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John Hollenbeck’s Claudia Quintet at the Earshot Jazz Festival

Cecil Taylor at Lincoln Center

“The piano should imitate an orchestra,” said Jelly Roll Morton, and pianist Duke Ellington went a step further when he made an orchestra his instrument. The next step was to make an orchestra into a big piano, which is what Cecil Taylor did-he gathered 12 musicians who, each in his way, create like Taylor: they join composed and improvised elements as he does, and they improvise together in his way. Or so it seemed the week after Taylor’s 75th birthday, when his fiery ensemble shook the walls of Iridium, Broadway’s imaginatively booked jazz cellar.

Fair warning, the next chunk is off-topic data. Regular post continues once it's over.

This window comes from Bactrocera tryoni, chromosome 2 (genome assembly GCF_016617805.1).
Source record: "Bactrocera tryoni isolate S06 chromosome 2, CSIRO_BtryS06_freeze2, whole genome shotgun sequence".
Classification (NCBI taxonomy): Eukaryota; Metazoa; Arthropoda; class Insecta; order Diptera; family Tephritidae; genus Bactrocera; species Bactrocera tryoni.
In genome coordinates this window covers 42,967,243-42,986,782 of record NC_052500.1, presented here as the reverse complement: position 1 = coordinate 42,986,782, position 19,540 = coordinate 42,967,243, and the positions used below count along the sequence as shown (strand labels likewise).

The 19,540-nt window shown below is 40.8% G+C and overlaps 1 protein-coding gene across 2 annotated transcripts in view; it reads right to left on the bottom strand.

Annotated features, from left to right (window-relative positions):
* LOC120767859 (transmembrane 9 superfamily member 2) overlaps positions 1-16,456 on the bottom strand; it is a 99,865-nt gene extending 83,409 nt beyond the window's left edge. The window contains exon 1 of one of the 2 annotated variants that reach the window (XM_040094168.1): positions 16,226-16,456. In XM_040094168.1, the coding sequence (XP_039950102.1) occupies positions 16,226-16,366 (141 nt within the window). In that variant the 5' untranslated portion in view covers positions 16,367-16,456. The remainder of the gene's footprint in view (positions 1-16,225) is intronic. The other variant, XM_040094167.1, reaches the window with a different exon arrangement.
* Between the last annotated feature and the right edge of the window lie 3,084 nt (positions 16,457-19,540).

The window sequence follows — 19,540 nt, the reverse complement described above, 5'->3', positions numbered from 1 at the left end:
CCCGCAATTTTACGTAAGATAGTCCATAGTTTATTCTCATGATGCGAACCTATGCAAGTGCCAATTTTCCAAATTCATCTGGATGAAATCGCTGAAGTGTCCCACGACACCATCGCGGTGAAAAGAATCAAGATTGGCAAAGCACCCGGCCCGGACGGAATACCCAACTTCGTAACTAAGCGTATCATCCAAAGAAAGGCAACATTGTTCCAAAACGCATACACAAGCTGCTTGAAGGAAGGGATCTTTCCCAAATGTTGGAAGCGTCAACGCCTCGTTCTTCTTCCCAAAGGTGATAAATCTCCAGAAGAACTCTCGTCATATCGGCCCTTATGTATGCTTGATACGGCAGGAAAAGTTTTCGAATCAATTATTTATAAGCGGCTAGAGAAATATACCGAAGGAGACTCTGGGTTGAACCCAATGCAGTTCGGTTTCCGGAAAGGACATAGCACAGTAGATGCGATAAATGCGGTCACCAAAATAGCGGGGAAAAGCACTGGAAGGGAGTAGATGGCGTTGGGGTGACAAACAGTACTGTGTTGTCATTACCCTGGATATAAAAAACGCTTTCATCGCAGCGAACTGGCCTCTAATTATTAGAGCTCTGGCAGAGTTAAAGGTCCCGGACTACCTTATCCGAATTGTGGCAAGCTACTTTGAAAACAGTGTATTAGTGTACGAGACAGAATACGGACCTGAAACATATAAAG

As with most of Taylor’s work, this was hot jazz-brash, hard-hitting, dense, full of vital activity. This band has performed together off and on for three years and it has a number of precedents, including the university student big bands that Taylor began forming around 1970. And those big bands expanded on the original ideas of the small groups the pianist had begun to develop as long ago as the 1950s. His big bands have always sounded like nothing else in jazz except, in a way, the 1970s concert albums by the British/South African band Brotherhood Of Breath, led by pianist Chris McGregor.

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